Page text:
It has now come to the peak season for the auction houses in the mainland China. In general, top lots of the most auctions are dominated by Chinese paintings and calligraphy given their popularity in the Chinese market. However, Beijing Dongzheng Auction Co. took a different approach with a selection of ceramic works as the highlights of the sale.
The sale was led by a ‘famille-rose’ ‘nine dragon’ vase, tianqiuping from the Qianlong period. The robustly-potted globular body rising from a recessed base to a tall slightly waisted cylindrical neck, brightly enamelled and gilded around the body and neck with nine ferocious scaly five-clawed dragons writhing and grappling with each other amidst fire scrolls, all reserved on a turquoise tumultuous foaming wave ground.
Picture of its seal mark when the vase was sold previously at Sotheby’s Hong in 2010 (left)
Picture of its seal mark from the catalogue of the present sale (right)
It is a rare piece of work exemplifying the sophisticated craftsmanship during the Qianlong period. It could have fetched a much higher price if it was not ruined by a fatal flaw at the bottom – a hole in the centre of the six-character seal mark of the Qianlong period – probably drilled by its previous collector for turning the vase into a makeshift lamp.
The vase was originally estimated at RMB 20m-25m but it was likely lowered down after knowing the cold reception from potential buyers before the sale began. The bid started at RMB 2m and the vase was knocked down for RMB 10m and sold for RMB 11.5m with buyer’s premium. The hammer price seemed more reasonable than its pre-sale estimate as it better reflected the value of the vase.
The second top lot was a pair of yellow-ground ‘famille-rose’ jars with cover from the Jiaqing period. The pattern on the jars conveys an auspicious meaning of longevity and fruitfulness. The base was inscribed with six-character seal mark of the Jianqing period.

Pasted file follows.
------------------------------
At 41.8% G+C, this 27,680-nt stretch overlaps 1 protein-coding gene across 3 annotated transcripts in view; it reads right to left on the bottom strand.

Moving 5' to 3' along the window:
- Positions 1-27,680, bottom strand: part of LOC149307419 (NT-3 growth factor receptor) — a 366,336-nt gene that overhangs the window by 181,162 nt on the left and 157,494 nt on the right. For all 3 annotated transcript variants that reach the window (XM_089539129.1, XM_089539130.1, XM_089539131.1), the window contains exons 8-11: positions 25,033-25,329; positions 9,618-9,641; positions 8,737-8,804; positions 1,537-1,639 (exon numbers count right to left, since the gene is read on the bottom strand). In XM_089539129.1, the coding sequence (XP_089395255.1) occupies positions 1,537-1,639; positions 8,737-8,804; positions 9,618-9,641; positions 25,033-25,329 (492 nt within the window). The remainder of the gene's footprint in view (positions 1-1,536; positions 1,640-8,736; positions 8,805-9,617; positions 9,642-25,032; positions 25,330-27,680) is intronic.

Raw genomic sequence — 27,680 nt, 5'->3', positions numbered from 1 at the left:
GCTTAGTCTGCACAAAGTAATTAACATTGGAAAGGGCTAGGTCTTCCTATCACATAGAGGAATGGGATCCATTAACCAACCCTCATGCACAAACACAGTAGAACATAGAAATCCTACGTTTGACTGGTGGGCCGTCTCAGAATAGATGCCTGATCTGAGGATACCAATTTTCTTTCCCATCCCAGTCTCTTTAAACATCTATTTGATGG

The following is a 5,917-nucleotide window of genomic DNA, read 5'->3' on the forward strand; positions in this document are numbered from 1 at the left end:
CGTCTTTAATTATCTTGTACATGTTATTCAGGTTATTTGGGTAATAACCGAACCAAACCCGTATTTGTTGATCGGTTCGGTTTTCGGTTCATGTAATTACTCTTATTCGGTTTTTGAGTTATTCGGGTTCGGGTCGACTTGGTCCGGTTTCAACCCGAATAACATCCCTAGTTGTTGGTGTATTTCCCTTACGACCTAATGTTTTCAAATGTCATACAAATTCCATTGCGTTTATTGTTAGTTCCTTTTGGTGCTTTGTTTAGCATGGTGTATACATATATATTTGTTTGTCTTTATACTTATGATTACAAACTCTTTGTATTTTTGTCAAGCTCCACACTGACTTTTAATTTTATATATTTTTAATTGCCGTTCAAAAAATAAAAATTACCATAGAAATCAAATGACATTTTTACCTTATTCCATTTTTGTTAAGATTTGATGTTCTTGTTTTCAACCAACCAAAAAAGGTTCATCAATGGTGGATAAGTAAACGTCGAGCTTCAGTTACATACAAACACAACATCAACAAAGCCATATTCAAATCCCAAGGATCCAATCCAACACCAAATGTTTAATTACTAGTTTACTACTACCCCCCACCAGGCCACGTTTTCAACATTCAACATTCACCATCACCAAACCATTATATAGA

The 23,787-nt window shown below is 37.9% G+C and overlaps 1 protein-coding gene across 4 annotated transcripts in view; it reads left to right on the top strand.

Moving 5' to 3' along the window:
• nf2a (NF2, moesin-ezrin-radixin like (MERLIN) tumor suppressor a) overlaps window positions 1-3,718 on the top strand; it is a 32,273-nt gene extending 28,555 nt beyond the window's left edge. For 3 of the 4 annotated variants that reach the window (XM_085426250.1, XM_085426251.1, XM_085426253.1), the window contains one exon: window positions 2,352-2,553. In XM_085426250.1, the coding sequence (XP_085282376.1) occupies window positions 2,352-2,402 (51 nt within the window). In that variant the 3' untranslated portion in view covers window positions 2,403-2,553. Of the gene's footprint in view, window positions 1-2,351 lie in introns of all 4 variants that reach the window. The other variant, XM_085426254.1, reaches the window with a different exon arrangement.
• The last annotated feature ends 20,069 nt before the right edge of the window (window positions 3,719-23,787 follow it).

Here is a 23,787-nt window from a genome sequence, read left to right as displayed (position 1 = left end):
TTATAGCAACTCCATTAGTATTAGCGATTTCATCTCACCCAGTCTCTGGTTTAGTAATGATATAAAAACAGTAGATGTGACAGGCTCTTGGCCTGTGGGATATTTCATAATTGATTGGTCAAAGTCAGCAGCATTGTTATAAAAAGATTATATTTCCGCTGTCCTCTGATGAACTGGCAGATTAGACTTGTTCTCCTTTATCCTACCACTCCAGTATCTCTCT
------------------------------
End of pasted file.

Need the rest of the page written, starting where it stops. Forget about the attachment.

The jars have an illustrious provenance as they belonged to the Alfred Morrison collection, fonthill house. Alfred Morrison, an English collector known for his interest in Chinese works of art, acquired many fine pieces from Yuanming Yuan ( a complex of palaces and gardens during the Qing dynasty). Therefore, ‘fonthill house’ is a almost like a synonym for top quality ceramic works.
Photos of Fonthill in the past
The pair of jars was offered an opening bid of RMB 6m and hammered down for RMB 9.3m. It was sold for RMB 10.69m
A blue and white barbed rim ‘floral scroll’ dish from the Yongle period was another highlight of the sale. The present dish is an example of the technical developments achieved by the early Ming dynasty. Yongle porcelains are characterised by their particularly deep blue cobalt, which fired to a dark deep-blue in some parts and pale blue in others. This silvery-black and crystal-like separation of colours is known as the ‘heaped and piled’ effect, and the intensity of tones was highlighted by the finely potted white body of the porcelain clay.
The dish was hammered down for RMB 5.4m, surpassing its estimate of RMB 2m-3m. It was sold for RMB 6.21m with buyer’s premium.
Top three lots
‘Famille-Rose’ ‘Nine Dragon’ Vase, Tianqiuping
Seal Mark and Period of Qianlong
Lot no.: 1504
- Sotheby’s Hong Kong, 8th October 2010, lot 2700 (HK$6,260,000)
Estimate: RMB 20,000,000 - 25,000,000
Hammer price: RMB 10,000,000
Price realized: RMB 11,500,000
A Pair of Yellow-Ground ‘Famille-Rose’ Jars with Cover
Qing dynasty, Jiaqing Period
Lot no.: 1501
- Morrison family, Fonthill House
- Christie’s London,9th November 2004, The Alfred Morrison Collection, lot 44
Estimate: RMB 8,000,000 - 10,000,000
Hammer price: RMB 9,300,000
Price realized: RMB 10,695,000
Blue and White Barbed Rim ‘Floral Scroll’ Dish
Ming Dynasty, Yongle Period.
Lot no.: 1506
Estimate: RMB 2,000,000 - 3,000,000
Hammer price: RMB 5,400,000
Price realized: RMB 6,210,000
Auction house: Beijing Dongzheng Auction Co.
Venue: Kerry Hotel Beijing
Auction date: 2017/12/9